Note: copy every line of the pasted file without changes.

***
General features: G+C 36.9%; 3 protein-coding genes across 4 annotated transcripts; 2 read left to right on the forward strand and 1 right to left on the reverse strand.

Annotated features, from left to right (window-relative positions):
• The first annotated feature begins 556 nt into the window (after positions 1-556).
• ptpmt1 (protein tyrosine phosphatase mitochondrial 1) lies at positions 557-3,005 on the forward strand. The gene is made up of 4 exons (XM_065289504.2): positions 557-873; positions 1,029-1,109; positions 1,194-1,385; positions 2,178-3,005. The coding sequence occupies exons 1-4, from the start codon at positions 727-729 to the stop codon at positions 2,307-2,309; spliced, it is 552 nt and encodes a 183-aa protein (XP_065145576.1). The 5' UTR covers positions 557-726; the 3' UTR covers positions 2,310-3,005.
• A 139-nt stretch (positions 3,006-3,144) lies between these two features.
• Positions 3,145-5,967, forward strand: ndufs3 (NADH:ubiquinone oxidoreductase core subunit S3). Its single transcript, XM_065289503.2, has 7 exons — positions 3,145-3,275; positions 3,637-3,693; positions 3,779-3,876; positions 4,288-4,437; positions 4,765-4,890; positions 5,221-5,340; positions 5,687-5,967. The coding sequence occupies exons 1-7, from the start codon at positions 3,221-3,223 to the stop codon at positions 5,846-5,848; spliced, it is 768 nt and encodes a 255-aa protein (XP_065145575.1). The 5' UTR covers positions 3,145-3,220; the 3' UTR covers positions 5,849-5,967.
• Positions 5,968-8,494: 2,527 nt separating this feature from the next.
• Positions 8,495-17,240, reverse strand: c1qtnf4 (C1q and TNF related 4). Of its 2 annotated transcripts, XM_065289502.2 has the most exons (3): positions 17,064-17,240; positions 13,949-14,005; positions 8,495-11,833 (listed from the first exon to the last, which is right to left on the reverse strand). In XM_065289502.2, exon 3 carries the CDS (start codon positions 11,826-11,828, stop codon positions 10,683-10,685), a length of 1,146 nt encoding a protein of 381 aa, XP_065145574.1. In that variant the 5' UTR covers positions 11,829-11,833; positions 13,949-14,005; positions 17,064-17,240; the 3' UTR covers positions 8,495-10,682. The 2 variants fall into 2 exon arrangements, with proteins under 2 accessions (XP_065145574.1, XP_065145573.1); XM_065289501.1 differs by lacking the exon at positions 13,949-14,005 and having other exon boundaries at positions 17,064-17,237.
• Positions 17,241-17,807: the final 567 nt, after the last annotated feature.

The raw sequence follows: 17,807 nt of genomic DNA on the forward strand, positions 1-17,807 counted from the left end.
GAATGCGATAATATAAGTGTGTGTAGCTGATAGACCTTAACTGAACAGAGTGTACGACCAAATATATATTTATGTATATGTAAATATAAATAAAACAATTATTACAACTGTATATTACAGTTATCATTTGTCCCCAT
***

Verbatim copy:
General features: G+C 36.9%; 3 protein-coding genes across 4 annotated transcripts; 2 read left to right on the forward strand and 1 right to left on the reverse strand.

Annotated features, from left to right (window-relative positions):
• The first annotated feature begins 556 nt into the window (after positions 1-556).
• ptpmt1 (protein tyrosine phosphatase mitochondrial 1) lies at positions 557-3,005 on the forward strand. The gene is made up of 4 exons (XM_065289504.2): positions 557-873; positions 1,029-1,109; positions 1,194-1,385; positions 2,178-3,005. The coding sequence occupies exons 1-4, from the start codon at positions 727-729 to the stop codon at positions 2,307-2,309; spliced, it is 552 nt and encodes a 183-aa protein (XP_065145576.1). The 5' UTR covers positions 557-726; the 3' UTR covers positions 2,310-3,005.
• A 139-nt stretch (positions 3,006-3,144) lies between these two features.
• Positions 3,145-5,967, forward strand: ndufs3 (NADH:ubiquinone oxidoreductase core subunit S3). Its single transcript, XM_065289503.2, has 7 exons — positions 3,145-3,275; positions 3,637-3,693; positions 3,779-3,876; positions 4,288-4,437; positions 4,765-4,890; positions 5,221-5,340; positions 5,687-5,967. The coding sequence occupies exons 1-7, from the start codon at positions 3,221-3,223 to the stop codon at positions 5,846-5,848; spliced, it is 768 nt and encodes a 255-aa protein (XP_065145575.1). The 5' UTR covers positions 3,145-3,220; the 3' UTR covers positions 5,849-5,967.
• Positions 5,968-8,494: 2,527 nt separating this feature from the next.
• Positions 8,495-17,240, reverse strand: c1qtnf4 (C1q and TNF related 4). Of its 2 annotated transcripts, XM_065289502.2 has the most exons (3): positions 17,064-17,240; positions 13,949-14,005; positions 8,495-11,833 (listed from the first exon to the last, which is right to left on the reverse strand). In XM_065289502.2, exon 3 carries the CDS (start codon positions 11,826-11,828, stop codon positions 10,683-10,685), a length of 1,146 nt encoding a protein of 381 aa, XP_065145574.1. In that variant the 5' UTR covers positions 11,829-11,833; positions 13,949-14,005; positions 17,064-17,240; the 3' UTR covers positions 8,495-10,682. The 2 variants fall into 2 exon arrangements, with proteins under 2 accessions (XP_065145574.1, XP_065145573.1); XM_065289501.1 differs by lacking the exon at positions 13,949-14,005 and having other exon boundaries at positions 17,064-17,237.
• Positions 17,241-17,807: the final 567 nt, after the last annotated feature.

The raw sequence follows: 17,807 nt of genomic DNA on the forward strand, positions 1-17,807 counted from the left end.
GAATGCGATAATATAAGTGTGTGTAGCTGATAGACCTTAACTGAACAGAGTGTACGACCAAATATATATTTATGTATATGTAAATATAAATAAAACAATTATTACAACTGTATATTACAGTTATCATTTGTCCCCAT